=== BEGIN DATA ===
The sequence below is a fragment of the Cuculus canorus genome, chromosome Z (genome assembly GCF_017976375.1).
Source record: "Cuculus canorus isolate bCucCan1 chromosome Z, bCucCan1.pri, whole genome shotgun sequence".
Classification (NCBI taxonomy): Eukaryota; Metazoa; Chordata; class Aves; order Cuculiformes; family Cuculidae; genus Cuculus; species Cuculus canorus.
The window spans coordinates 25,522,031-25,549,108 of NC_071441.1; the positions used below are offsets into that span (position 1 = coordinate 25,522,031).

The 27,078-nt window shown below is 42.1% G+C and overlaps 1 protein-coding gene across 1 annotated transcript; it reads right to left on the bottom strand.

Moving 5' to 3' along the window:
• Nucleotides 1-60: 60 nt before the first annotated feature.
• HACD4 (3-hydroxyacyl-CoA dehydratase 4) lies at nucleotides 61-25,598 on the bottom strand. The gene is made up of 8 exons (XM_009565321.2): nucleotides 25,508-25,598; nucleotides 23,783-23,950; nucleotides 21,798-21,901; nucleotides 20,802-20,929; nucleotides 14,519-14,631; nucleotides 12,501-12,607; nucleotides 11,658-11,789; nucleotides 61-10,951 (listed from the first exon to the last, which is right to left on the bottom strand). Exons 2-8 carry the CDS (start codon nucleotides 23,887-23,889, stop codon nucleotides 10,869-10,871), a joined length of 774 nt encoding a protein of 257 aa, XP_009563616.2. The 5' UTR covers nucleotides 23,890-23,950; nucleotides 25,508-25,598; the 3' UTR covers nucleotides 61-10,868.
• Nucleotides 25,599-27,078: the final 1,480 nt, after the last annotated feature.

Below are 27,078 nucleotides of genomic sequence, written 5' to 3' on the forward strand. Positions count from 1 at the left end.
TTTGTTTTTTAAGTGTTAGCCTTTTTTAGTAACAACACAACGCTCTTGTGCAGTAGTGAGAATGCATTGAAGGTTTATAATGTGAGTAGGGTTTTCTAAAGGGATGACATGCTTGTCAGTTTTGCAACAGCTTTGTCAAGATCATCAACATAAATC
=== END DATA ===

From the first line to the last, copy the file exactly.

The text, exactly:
The sequence below is a fragment of the Cuculus canorus genome, chromosome Z (genome assembly GCF_017976375.1).
Source record: "Cuculus canorus isolate bCucCan1 chromosome Z, bCucCan1.pri, whole genome shotgun sequence".
Classification (NCBI taxonomy): Eukaryota; Metazoa; Chordata; class Aves; order Cuculiformes; family Cuculidae; genus Cuculus; species Cuculus canorus.
The window spans coordinates 25,522,031-25,549,108 of NC_071441.1; the positions used below are offsets into that span (position 1 = coordinate 25,522,031).

The 27,078-nt window shown below is 42.1% G+C and overlaps 1 protein-coding gene across 1 annotated transcript; it reads right to left on the bottom strand.

Moving 5' to 3' along the window:
• Nucleotides 1-60: 60 nt before the first annotated feature.
• HACD4 (3-hydroxyacyl-CoA dehydratase 4) lies at nucleotides 61-25,598 on the bottom strand. The gene is made up of 8 exons (XM_009565321.2): nucleotides 25,508-25,598; nucleotides 23,783-23,950; nucleotides 21,798-21,901; nucleotides 20,802-20,929; nucleotides 14,519-14,631; nucleotides 12,501-12,607; nucleotides 11,658-11,789; nucleotides 61-10,951 (listed from the first exon to the last, which is right to left on the bottom strand). Exons 2-8 carry the CDS (start codon nucleotides 23,887-23,889, stop codon nucleotides 10,869-10,871), a joined length of 774 nt encoding a protein of 257 aa, XP_009563616.2. The 5' UTR covers nucleotides 23,890-23,950; nucleotides 25,508-25,598; the 3' UTR covers nucleotides 61-10,868.
• Nucleotides 25,599-27,078: the final 1,480 nt, after the last annotated feature.

Below are 27,078 nucleotides of genomic sequence, written 5' to 3' on the forward strand. Positions count from 1 at the left end.
TTTGTTTTTTAAGTGTTAGCCTTTTTTAGTAACAACACAACGCTCTTGTGCAGTAGTGAGAATGCATTGAAGGTTTATAATGTGAGTAGGGTTTTCTAAAGGGATGACATGCTTGTCAGTTTTGCAACAGCTTTGTCAAGATCATCAACATAAATC